NHL sides to review new CBA proposal by phone: reports

The two sides in the NHL labour dispute are planning to discuss a new offer from the league by phone on Saturday afternoon, multiple reports say. And if all goes well, they could get together by the end of the weekend for the first face-to-face meetings since Dec. 13.

League offer would change term limits, bring back make-whole provision

NHL commissioner Gary Bettman, left, and the league delivered a comprehensive new CBA proposal to NHLPA executive director Donald Fehr and the players' union. (Associated Press)

The two sides in the NHL labour dispute are planning to discuss a new offer from the league by phone on Saturday afternoon, multiple reports say.

And if all goes well, they could get together by the end of the weekend — tentatively in New York, according to The Associated Press — for the first face-to-face meetings since Dec. 13 with hopes of putting together a new collective bargaining agreement and avoiding a cancellation of the season.

These breakthroughs come after the league presented a comprehensive proposal to the players' union on Thursday night and the NHLPA held its own meetings by conference call with the executive board and negotiating committee on Friday afternoon.

"This is going to be an interesting weekend," a player, who wished to remain anonymous, told CBC Sports.

Owners, facing mounting pressure to avoid a second cancelled season in eight years, made the new offer to the players on Thursday night.

Bill Daly, the league’s deputy commissioner, confirmed the offer had been delivered, but would offer no insight.

"We are not prepared to discuss the details of our proposal at this time," he said in a statement. "We are hopeful that once the union's staff and negotiating committee have had an opportunity to thoroughly review and consider our new proposal, they will share it with the players. We want to be back on the ice as soon as possible."

Elliotte Friedman of CBC's Hockey Night in Canada says the new proposal includes changes to term limits of the deal, with a previously withdrawn $300-million US make-whole provision on contracts back on the table.

There would also be one compliance contract buyout — that would help players transition from the previous system where they received 57 per cent of revenue to one that pays them 50 per cent — per team that does count against the players’ overall share in revenue, but does not count against the salary cap.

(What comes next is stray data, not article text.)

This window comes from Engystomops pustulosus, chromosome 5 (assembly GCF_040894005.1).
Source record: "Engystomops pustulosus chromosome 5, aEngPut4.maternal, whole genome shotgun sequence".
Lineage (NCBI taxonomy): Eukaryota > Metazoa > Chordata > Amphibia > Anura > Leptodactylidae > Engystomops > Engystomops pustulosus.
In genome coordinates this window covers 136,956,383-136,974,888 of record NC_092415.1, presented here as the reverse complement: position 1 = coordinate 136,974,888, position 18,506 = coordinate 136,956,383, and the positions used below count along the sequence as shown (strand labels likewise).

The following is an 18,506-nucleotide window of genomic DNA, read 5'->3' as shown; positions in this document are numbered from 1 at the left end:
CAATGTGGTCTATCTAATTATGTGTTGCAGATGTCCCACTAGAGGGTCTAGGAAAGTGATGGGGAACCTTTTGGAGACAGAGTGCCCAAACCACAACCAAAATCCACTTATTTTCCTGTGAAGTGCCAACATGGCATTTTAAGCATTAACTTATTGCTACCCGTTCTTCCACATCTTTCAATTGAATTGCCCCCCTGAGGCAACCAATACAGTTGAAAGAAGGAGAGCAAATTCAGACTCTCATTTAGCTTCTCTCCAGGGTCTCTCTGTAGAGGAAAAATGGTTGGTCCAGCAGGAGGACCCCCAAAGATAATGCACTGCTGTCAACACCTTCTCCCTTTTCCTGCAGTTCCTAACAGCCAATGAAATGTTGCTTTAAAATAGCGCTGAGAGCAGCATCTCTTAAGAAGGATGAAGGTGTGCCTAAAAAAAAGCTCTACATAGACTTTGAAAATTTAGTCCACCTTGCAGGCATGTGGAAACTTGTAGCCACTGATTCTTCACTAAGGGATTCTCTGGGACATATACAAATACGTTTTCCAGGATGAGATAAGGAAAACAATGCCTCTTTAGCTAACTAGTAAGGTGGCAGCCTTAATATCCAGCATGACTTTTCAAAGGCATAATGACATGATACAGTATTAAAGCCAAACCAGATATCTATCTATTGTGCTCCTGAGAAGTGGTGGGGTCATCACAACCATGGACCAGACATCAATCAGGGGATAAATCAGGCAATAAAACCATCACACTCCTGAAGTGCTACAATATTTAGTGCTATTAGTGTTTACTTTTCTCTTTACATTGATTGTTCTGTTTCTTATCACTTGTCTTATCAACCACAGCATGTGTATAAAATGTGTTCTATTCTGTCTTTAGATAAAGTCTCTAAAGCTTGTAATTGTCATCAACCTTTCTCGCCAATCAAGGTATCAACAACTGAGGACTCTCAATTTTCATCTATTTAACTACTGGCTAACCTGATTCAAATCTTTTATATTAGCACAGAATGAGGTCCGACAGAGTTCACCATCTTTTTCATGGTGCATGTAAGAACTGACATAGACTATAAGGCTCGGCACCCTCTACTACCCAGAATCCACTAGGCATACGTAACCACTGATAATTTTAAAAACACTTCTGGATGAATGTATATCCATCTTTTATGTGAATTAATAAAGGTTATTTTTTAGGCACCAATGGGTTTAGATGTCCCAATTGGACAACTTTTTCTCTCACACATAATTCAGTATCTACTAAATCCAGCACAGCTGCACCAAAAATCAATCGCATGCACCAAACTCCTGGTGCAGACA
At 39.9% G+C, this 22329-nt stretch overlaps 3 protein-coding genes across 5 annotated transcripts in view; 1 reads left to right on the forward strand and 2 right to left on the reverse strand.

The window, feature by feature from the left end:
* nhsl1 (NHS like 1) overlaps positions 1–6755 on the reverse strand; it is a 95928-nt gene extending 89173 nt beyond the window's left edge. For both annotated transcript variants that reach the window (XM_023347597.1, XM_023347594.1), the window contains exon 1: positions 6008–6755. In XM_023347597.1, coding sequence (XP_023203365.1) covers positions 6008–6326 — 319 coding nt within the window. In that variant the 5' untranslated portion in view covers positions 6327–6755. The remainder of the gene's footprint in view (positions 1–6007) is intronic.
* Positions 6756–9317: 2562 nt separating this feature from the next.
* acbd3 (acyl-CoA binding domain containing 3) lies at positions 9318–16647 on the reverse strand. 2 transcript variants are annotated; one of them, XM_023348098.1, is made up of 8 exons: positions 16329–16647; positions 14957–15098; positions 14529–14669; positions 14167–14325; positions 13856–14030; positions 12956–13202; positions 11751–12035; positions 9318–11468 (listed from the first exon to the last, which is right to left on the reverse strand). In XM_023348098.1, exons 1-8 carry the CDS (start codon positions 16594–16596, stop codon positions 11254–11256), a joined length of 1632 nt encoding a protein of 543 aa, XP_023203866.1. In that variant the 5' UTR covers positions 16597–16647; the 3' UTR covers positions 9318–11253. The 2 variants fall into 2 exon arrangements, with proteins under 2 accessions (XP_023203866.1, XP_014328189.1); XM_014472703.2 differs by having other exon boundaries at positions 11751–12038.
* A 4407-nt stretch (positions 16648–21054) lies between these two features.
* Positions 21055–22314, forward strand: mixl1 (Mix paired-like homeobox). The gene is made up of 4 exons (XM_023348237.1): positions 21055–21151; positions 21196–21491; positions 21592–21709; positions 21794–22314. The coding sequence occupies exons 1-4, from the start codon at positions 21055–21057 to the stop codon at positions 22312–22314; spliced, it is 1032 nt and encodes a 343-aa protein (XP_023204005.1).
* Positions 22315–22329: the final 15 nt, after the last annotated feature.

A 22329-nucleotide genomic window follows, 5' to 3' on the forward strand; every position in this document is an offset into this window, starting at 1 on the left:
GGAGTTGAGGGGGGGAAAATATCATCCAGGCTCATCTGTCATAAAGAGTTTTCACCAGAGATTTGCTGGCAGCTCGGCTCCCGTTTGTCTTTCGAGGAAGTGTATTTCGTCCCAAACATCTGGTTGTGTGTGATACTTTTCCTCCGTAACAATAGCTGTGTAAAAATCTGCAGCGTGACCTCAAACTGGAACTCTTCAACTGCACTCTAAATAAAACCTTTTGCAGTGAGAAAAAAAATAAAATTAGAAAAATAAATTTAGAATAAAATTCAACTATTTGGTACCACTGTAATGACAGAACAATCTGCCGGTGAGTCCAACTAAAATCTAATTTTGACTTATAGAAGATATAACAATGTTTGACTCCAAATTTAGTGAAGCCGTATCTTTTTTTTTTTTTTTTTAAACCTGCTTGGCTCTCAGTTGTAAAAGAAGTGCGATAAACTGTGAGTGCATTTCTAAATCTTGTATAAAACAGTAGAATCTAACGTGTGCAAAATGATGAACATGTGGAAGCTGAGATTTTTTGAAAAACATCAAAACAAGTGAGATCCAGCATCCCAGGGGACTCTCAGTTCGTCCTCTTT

In addition, sources say the length of the new CBA would still be 10 years, as the league preferred, with a mutual buyout at eight.

The Canadian Press reports the league’s offer calls for player contract limits of six years. The owners had originally wanted five. However, teams would be able to re-sign their own players for seven years.

Friedman also confirms that within the league's offer, a 48-game season has to start no later than Jan. 19. There are reports that the NHL wants a deal in place by Jan. 5, allowing for a week of legal paperwork to be completed in order to open training camps on Jan. 12. By this scenario, there would be six days of camps before the season begins.

However, a source told The Canadian Press that the deal is contingent on the NHLPA signing off on a new CBA by Jan. 11.

Coach's Corner commentator Don Cherry believes the NHL's offer is a good step forward.

"Nice move by the NHL. They came back and bent a little with the $300 million back on. Moving to 6 year [contract] signing instead of the 5," Cherry tweeted.

"They were the first to say lets negotiate. Fehr will likely come back with an 8 year deal and settle on 7. He will not go for the 10 years."

Hundreds of games cancelled

Friday is Day 104 of the NHL lockout. All games through Jan. 14 have already been cancelled.

So far, 625 contests – more than 50 per cent of the schedule – have been wiped out, along with the Winter Classic featuring the Red Wings and the Toronto Maple Leafs in Detroit on New Year's Day, and the all-star game at Columbus, Ohio.

Most of the recent action in the lockout has been pointed toward the courts, after the players gave their blessing to filing a disclaimer of interest that would dissolve the union.

CBC Sports columnist Tim Wharnsby said this would open the door for the National Hockey League Players' Association to file antitrust suits against the league.

NHL lawyers were also busy, launching a class-action suit in Federal Court, and an unfair labour practice complaint with the U.S. Labour Relations Board.

The threat of antitrust lawsuits set the groundwork for deals in the National Football League and National Basketball Association last year.